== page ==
-- Last revised November 7th
This page will tell you how to reach me,
what I am working on, my travel plans, as well as my interests and background
activities. You will also learn something about my family, work experience
I am employed by Hewlett Packard who generously have placed me on full time assignment as a W3C staff member, reporting to Vincent Quint. My involvement with the Web started in 1992: authoring HTML+ and HTML 3.0, the Arena browser, coining and helping to launch VRML, setting up the IETF HTTP WG (which I notionally still co-chair -- the real work is done by Larry Masinter), and setting up the W3C HTML-ERB which has by now evolved into a number of working groups, including HTML, CSS, DOM and Math.
73b Ground Corner,
I am 5 hours ahead of Boston, 1 hour behind France and 8 hours behind Japan (during summer time; 9 hours otherwise.)
My mornings start off with getting my two children Thomas and Louise to School. Thomas has to be dropped off at a nearby Town where he gets a bus to his school some distance a way. Louise needs to be walked to her school, which is in our village -- Holt. I am happily married to Jenny Raggett, who besides being a great mother, is a fine technical writer and amateur artist.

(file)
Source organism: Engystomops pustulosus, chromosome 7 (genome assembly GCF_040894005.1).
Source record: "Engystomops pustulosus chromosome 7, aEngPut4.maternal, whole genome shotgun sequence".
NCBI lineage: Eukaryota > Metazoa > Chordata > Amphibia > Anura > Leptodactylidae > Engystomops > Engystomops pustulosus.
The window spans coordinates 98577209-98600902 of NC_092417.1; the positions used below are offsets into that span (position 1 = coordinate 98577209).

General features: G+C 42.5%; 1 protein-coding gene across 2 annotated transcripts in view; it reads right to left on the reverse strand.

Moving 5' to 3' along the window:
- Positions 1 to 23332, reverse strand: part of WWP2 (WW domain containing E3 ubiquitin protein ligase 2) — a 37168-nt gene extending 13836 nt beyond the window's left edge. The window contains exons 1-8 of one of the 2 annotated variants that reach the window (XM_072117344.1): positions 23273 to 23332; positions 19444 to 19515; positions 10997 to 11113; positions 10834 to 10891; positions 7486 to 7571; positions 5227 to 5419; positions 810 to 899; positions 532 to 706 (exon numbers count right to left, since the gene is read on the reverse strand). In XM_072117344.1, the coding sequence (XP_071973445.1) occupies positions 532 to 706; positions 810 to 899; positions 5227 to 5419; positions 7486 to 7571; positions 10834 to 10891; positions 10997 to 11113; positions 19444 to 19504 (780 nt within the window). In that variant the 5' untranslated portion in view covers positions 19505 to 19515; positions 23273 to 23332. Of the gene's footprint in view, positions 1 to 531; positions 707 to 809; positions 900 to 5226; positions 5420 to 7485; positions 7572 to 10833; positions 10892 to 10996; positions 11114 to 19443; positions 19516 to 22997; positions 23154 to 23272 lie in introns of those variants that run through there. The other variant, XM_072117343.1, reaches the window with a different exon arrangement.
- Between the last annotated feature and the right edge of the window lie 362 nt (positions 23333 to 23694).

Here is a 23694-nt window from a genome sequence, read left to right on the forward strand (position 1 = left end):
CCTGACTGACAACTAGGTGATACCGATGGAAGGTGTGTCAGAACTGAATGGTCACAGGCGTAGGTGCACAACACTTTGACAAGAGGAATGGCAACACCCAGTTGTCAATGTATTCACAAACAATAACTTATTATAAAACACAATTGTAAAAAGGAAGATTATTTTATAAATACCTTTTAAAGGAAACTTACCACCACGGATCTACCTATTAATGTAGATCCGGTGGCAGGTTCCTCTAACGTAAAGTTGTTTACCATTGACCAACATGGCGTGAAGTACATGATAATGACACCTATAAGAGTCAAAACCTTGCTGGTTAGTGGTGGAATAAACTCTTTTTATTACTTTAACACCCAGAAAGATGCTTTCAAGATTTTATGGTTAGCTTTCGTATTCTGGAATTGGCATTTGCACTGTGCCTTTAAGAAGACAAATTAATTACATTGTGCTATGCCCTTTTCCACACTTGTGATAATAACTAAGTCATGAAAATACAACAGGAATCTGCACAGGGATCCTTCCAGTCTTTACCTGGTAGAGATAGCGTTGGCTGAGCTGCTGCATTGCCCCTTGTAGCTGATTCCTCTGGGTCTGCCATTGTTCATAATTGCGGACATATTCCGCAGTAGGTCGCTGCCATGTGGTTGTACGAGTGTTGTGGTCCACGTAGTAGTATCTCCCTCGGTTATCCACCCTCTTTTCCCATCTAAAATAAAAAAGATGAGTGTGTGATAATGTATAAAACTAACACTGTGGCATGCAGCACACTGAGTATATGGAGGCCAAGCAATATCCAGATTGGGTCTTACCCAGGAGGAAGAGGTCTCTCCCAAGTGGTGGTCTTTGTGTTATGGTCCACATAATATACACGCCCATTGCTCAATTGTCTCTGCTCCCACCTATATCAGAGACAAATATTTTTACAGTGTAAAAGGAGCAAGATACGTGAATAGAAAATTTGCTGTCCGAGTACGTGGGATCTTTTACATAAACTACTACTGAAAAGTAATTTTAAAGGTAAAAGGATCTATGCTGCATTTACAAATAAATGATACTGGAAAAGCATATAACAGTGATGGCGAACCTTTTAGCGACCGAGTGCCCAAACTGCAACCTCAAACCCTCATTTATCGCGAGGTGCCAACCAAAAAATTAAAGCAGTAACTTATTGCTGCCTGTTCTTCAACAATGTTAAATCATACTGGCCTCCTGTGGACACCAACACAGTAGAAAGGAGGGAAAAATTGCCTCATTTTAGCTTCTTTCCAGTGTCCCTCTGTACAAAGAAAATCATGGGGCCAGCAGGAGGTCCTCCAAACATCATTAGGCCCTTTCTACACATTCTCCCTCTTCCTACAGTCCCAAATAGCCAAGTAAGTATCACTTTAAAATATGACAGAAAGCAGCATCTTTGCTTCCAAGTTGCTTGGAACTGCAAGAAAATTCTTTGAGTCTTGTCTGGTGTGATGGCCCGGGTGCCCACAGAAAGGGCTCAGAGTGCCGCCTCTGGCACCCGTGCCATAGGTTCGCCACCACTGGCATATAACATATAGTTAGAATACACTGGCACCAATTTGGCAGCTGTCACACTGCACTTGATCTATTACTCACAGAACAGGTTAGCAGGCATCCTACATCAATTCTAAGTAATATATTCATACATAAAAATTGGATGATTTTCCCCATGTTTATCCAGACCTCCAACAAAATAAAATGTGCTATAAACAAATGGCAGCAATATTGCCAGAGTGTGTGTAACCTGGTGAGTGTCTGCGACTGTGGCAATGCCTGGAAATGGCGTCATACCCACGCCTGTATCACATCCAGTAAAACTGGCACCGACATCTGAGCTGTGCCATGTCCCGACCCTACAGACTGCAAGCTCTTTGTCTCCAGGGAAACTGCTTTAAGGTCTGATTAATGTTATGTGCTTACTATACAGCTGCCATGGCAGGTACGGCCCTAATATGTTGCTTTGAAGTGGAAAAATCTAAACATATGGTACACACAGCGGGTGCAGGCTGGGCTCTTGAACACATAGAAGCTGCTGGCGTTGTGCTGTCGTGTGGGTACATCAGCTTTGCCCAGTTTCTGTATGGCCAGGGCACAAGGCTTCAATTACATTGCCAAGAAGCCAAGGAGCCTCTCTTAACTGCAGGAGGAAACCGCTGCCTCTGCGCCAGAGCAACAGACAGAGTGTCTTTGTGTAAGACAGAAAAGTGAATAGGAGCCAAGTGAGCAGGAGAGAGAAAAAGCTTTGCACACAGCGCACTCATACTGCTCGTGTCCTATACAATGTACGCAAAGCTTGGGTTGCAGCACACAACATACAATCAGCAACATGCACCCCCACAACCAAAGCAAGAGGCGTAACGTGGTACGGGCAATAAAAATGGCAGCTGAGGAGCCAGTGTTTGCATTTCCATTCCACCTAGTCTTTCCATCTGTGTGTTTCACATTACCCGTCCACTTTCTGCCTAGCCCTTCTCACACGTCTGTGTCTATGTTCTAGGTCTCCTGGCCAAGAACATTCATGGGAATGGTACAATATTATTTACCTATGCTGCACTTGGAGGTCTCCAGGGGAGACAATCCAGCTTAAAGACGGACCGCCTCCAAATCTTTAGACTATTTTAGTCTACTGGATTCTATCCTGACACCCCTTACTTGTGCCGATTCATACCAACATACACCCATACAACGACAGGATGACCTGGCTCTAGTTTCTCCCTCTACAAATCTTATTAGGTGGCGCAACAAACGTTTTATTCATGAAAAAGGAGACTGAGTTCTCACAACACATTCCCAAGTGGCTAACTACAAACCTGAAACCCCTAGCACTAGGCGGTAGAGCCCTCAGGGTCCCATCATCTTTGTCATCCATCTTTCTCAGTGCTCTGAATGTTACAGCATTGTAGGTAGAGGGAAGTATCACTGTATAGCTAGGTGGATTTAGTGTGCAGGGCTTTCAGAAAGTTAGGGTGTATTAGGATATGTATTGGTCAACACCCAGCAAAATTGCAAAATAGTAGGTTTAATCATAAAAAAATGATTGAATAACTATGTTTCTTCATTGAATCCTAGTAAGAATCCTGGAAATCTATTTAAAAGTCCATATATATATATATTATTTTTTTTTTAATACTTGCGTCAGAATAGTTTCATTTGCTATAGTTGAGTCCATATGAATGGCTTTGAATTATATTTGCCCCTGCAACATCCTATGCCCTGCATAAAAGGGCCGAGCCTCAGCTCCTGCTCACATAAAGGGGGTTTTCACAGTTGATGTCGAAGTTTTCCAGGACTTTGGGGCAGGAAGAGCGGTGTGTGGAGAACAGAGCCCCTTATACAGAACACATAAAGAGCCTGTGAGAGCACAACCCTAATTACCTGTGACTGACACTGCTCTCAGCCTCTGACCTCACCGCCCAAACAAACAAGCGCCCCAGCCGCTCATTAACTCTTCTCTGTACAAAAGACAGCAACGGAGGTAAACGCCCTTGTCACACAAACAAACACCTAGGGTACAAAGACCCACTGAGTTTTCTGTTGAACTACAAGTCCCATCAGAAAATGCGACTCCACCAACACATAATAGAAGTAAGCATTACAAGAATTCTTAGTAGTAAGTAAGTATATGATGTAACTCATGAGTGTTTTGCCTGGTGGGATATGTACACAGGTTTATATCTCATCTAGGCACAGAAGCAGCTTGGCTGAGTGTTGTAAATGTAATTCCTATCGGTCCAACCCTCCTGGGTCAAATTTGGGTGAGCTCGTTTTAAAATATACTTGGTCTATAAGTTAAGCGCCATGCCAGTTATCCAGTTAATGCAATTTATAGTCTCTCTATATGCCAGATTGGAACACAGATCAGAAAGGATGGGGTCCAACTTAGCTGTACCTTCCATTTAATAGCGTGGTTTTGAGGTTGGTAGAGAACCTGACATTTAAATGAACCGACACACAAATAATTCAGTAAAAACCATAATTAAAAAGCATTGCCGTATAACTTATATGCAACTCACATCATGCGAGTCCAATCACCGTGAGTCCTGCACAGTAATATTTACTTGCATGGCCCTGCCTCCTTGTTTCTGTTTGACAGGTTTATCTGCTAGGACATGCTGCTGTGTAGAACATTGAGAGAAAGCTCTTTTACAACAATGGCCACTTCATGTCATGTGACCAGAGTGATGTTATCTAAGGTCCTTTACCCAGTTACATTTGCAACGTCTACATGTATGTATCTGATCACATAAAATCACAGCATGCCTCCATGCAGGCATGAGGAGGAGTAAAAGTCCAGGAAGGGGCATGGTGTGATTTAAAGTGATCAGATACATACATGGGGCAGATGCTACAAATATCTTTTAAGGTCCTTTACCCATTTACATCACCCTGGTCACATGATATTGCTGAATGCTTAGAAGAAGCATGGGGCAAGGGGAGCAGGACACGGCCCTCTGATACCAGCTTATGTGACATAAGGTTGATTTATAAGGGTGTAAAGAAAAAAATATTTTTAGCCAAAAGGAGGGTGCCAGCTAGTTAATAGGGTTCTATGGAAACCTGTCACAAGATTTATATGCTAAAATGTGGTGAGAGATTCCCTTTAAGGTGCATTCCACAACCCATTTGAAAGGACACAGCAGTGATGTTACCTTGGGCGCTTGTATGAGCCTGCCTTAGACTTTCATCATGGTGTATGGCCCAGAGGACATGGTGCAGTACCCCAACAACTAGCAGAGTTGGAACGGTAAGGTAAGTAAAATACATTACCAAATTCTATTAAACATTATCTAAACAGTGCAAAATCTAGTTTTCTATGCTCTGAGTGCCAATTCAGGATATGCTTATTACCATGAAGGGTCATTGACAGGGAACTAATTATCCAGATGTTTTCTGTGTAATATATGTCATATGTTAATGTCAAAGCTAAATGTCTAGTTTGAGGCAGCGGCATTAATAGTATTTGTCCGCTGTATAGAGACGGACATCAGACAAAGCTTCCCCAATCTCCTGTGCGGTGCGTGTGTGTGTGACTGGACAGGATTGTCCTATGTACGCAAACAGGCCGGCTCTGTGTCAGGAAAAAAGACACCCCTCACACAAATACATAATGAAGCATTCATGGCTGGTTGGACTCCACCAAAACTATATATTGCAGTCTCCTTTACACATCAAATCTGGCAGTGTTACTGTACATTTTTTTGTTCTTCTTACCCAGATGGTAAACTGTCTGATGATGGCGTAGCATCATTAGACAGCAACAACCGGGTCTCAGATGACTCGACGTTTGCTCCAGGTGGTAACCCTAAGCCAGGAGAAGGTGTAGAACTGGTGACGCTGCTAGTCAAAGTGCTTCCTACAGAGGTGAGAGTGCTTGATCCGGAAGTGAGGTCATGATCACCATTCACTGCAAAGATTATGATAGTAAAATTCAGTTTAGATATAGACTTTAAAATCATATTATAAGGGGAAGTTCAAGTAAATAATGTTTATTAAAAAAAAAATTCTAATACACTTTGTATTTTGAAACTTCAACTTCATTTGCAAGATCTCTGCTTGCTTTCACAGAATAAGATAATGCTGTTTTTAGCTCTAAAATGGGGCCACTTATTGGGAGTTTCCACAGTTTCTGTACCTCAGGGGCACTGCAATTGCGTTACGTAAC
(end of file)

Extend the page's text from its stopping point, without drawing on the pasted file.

I normally switch the computer on and get going around 9:15am local time (i.e. 10:15am French time and 4:15am Eastern time). I now have an ISDN modem, but have yet to get network access at faster than 33k6 thanks to problems with BT. GSM reception is rather poor in Holt, but thanks to BT I have voice mail.
One or two days a week, I travel into HP Labs, some 20 miles away in north Bristol. Here I get up to date with my colleagues and sort out admin. When at HP I can always be reached at my telephone in my cube: +44 117 922 9404.